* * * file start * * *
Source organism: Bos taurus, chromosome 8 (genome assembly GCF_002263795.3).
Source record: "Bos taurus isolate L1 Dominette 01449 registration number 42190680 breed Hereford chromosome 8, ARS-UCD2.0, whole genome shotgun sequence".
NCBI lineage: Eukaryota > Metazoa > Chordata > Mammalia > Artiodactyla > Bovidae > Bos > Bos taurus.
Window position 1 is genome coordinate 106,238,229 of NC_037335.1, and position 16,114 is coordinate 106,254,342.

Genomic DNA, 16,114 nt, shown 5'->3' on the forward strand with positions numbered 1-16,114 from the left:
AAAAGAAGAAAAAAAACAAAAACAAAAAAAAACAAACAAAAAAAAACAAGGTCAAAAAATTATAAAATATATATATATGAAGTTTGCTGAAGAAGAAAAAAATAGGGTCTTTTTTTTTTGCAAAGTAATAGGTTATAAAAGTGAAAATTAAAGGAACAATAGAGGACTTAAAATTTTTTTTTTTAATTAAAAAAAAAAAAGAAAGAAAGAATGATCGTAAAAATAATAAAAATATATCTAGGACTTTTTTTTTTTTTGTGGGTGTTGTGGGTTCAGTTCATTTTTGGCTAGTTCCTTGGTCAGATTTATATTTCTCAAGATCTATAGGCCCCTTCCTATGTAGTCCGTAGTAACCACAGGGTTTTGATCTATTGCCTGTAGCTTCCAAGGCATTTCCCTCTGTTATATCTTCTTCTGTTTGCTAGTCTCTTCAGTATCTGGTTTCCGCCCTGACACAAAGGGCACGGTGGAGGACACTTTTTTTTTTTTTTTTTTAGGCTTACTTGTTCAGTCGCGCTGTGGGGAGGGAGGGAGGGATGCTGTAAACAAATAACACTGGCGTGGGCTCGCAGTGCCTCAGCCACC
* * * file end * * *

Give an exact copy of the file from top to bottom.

Source organism: Bos taurus, chromosome 8 (genome assembly GCF_002263795.3).
Source record: "Bos taurus isolate L1 Dominette 01449 registration number 42190680 breed Hereford chromosome 8, ARS-UCD2.0, whole genome shotgun sequence".
NCBI lineage: Eukaryota > Metazoa > Chordata > Mammalia > Artiodactyla > Bovidae > Bos > Bos taurus.
Window position 1 is genome coordinate 106,238,229 of NC_037335.1, and position 16,114 is coordinate 106,254,342.

Genomic DNA, 16,114 nt, shown 5'->3' on the forward strand with positions numbered 1-16,114 from the left:
AAAAGAAGAAAAAAAACAAAAACAAAAAAAAACAAACAAAAAAAAACAAGGTCAAAAAATTATAAAATATATATATATGAAGTTTGCTGAAGAAGAAAAAAATAGGGTCTTTTTTTTTTGCAAAGTAATAGGTTATAAAAGTGAAAATTAAAGGAACAATAGAGGACTTAAAATTTTTTTTTTTAATTAAAAAAAAAAAAGAAAGAAAGAATGATCGTAAAAATAATAAAAATATATCTAGGACTTTTTTTTTTTTTGTGGGTGTTGTGGGTTCAGTTCATTTTTGGCTAGTTCCTTGGTCAGATTTATATTTCTCAAGATCTATAGGCCCCTTCCTATGTAGTCCGTAGTAACCACAGGGTTTTGATCTATTGCCTGTAGCTTCCAAGGCATTTCCCTCTGTTATATCTTCTTCTGTTTGCTAGTCTCTTCAGTATCTGGTTTCCGCCCTGACACAAAGGGCACGGTGGAGGACACTTTTTTTTTTTTTTTTTTAGGCTTACTTGTTCAGTCGCGCTGTGGGGAGGGAGGGAGGGATGCTGTAAACAAATAACACTGGCGTGGGCTCGCAGTGCCTCAGCCACC